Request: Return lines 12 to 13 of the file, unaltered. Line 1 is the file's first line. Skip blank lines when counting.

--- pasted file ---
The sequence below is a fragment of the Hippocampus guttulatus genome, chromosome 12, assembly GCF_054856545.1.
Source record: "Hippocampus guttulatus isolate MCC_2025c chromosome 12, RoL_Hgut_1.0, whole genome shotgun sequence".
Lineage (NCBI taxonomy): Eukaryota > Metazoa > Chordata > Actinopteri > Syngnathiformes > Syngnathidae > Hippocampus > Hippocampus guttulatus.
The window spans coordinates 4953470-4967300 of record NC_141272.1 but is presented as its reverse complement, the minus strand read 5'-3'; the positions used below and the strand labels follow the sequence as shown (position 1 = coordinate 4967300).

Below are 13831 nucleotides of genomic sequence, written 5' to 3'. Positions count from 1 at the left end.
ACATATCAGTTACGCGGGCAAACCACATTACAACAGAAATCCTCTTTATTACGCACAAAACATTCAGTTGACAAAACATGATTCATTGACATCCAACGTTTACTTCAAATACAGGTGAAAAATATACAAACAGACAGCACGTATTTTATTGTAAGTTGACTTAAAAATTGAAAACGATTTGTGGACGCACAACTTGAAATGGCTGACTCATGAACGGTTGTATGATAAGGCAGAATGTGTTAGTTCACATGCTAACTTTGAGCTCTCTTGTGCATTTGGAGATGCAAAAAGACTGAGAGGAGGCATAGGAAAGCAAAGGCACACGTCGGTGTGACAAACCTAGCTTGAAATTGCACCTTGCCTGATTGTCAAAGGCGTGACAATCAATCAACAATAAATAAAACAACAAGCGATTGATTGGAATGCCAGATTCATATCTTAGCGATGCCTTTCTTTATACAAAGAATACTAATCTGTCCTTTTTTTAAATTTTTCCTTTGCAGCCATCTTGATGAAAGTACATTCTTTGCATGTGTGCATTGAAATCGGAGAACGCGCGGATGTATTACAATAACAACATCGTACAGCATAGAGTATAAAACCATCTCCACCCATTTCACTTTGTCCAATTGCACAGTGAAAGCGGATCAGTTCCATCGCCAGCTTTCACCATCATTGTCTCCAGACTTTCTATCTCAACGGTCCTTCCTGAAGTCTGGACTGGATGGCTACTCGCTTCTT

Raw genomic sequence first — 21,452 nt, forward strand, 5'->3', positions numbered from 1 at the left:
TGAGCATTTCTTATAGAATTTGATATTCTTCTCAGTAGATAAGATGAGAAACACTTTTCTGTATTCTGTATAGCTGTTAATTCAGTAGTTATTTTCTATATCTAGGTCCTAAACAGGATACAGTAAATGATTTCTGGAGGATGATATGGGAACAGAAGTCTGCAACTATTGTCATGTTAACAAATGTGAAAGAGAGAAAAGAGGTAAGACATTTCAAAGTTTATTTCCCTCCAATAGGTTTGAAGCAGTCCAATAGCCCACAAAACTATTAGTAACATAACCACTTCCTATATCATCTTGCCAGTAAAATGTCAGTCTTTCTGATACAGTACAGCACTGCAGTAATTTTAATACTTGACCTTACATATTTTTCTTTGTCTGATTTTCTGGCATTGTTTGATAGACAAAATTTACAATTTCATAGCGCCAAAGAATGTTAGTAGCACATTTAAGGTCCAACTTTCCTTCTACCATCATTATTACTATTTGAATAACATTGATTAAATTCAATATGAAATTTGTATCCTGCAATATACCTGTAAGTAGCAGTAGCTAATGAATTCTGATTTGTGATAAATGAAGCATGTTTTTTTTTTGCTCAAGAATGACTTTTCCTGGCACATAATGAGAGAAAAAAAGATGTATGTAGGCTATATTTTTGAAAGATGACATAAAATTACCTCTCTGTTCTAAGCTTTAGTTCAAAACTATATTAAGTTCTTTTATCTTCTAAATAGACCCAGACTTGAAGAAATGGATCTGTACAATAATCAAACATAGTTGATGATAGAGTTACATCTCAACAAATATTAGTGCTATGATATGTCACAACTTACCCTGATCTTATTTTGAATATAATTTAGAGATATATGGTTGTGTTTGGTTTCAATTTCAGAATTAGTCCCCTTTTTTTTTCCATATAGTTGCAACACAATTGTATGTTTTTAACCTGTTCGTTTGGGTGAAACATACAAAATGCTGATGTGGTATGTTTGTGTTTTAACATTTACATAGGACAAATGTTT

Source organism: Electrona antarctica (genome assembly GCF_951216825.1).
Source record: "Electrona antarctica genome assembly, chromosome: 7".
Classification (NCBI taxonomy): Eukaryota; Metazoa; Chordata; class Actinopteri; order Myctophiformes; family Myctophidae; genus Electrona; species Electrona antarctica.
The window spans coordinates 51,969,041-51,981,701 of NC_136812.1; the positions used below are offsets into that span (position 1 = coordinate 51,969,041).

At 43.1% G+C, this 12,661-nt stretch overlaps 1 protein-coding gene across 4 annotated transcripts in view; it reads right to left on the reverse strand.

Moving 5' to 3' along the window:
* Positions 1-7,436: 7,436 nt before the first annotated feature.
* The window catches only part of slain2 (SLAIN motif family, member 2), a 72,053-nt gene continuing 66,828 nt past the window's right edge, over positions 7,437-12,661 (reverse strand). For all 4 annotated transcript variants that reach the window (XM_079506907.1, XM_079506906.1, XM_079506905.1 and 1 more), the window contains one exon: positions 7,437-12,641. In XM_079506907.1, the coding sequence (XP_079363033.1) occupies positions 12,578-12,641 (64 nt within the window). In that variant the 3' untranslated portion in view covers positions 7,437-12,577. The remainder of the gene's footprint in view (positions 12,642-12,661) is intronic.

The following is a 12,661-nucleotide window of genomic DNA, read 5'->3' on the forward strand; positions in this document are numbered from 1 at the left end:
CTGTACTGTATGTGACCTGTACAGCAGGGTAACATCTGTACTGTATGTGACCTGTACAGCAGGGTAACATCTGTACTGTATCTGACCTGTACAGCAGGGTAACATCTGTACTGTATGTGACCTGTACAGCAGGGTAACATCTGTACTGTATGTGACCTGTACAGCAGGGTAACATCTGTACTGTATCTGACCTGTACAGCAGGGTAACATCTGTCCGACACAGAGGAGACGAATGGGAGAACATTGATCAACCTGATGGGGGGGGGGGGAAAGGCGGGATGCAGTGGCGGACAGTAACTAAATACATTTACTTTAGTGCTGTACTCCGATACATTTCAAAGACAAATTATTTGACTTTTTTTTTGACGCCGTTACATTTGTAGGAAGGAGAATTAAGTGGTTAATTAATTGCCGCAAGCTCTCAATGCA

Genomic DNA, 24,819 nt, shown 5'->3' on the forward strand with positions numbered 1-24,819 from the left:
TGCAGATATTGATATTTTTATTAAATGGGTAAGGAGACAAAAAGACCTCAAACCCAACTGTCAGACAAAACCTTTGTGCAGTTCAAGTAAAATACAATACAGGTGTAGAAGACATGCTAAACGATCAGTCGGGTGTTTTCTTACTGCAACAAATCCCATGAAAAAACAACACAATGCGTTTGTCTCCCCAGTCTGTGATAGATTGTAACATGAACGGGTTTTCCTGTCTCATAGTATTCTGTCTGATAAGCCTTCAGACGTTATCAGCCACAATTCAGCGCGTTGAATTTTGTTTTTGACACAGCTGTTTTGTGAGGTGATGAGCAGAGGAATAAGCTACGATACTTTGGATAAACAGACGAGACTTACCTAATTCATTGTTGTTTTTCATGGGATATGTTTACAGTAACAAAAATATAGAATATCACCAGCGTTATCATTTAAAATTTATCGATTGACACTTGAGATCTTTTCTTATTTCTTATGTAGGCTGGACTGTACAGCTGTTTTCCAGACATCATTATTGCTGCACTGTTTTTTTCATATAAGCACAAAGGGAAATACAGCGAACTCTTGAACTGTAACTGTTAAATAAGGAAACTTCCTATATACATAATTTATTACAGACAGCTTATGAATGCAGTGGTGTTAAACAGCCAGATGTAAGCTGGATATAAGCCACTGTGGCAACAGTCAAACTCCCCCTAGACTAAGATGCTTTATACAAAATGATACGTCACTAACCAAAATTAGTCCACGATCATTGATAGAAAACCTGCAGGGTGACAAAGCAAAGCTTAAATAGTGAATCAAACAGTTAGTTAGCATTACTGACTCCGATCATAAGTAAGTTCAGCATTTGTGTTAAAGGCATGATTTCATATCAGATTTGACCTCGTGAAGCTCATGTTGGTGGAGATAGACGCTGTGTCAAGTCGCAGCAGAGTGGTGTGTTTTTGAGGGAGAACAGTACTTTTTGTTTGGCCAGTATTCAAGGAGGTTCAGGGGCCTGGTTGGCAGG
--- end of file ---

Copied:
The window spans coordinates 51,969,041-51,981,701 of NC_136812.1; the positions used below are offsets into that span (position 1 = coordinate 51,969,041).

At 43.1% G+C, this 12,661-nt stretch overlaps 1 protein-coding gene across 4 annotated transcripts in view; it reads right to left on the reverse strand.